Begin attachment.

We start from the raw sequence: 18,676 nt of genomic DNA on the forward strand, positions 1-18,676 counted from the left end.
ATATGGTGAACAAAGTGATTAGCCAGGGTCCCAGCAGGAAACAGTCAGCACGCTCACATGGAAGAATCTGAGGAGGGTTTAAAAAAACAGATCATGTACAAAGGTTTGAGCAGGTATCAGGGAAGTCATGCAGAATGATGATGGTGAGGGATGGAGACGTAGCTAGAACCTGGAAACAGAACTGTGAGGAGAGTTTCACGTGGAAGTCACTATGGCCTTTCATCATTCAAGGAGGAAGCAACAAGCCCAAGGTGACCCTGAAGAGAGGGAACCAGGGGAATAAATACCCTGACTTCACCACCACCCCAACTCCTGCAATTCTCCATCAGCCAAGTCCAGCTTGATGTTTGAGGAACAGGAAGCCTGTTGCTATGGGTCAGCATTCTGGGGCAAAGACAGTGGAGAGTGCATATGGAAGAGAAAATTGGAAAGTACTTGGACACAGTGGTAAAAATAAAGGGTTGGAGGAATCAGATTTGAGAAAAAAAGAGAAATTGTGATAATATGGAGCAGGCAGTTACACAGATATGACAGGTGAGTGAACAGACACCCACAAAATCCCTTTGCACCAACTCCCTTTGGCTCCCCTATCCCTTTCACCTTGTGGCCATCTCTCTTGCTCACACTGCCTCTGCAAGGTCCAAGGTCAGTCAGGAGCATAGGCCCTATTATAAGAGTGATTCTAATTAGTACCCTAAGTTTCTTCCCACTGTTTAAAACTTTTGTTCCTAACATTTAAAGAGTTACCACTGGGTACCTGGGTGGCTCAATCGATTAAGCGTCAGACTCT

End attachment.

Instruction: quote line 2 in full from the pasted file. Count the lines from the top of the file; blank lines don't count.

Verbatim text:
ATATGGTGAACAAAGTGATTAGCCAGGGTCCCAGCAGGAAACAGTCAGCACGCTCACATGGAAGAATCTGAGGAGGGTTTAAAAAAACAGATCATGTACAAAGGTTTGAGCAGGTATCAGGGAAGTCATGCAGAATGATGATGGTGAGGGATGGAGACGTAGCTAGAACCTGGAAACAGAACTGTGAGGAGAGTTTCACGTGGAAGTCACTATGGCCTTTCATCATTCAAGGAGGAAGCAACAAGCCCAAGGTGACCCTGAAGAGAGGGAACCAGGGGAATAAATACCCTGACTTCACCACCACCCCAACTCCTGCAATTCTCCATCAGCCAAGTCCAGCTTGATGTTTGAGGAACAGGAAGCCTGTTGCTATGGGTCAGCATTCTGGGGCAAAGACAGTGGAGAGTGCATATGGAAGAGAAAATTGGAAAGTACTTGGACACAGTGGTAAAAATAAAGGGTTGGAGGAATCAGATTTGAGAAAAAAAGAGAAATTGTGATAATATGGAGCAGGCAGTTACACAGATATGACAGGTGAGTGAACAGACACCCACAAAATCCCTTTGCACCAACTCCCTTTGGCTCCCCTATCCCTTTCACCTTGTGGCCATCTCTCTTGCTCACACTGCCTCTGCAAGGTCCAAGGTCAGTCAGGAGCATAGGCCCTATTATAAGAGTGATTCTAATTAGTACCCTAAGTTTCTTCCCACTGTTTAAAACTTTTGTTCCTAACATTTAAAGAGTTACCACTGGGTACCTGGGTGGCTCAATCGATTAAGCGTCAGACTCT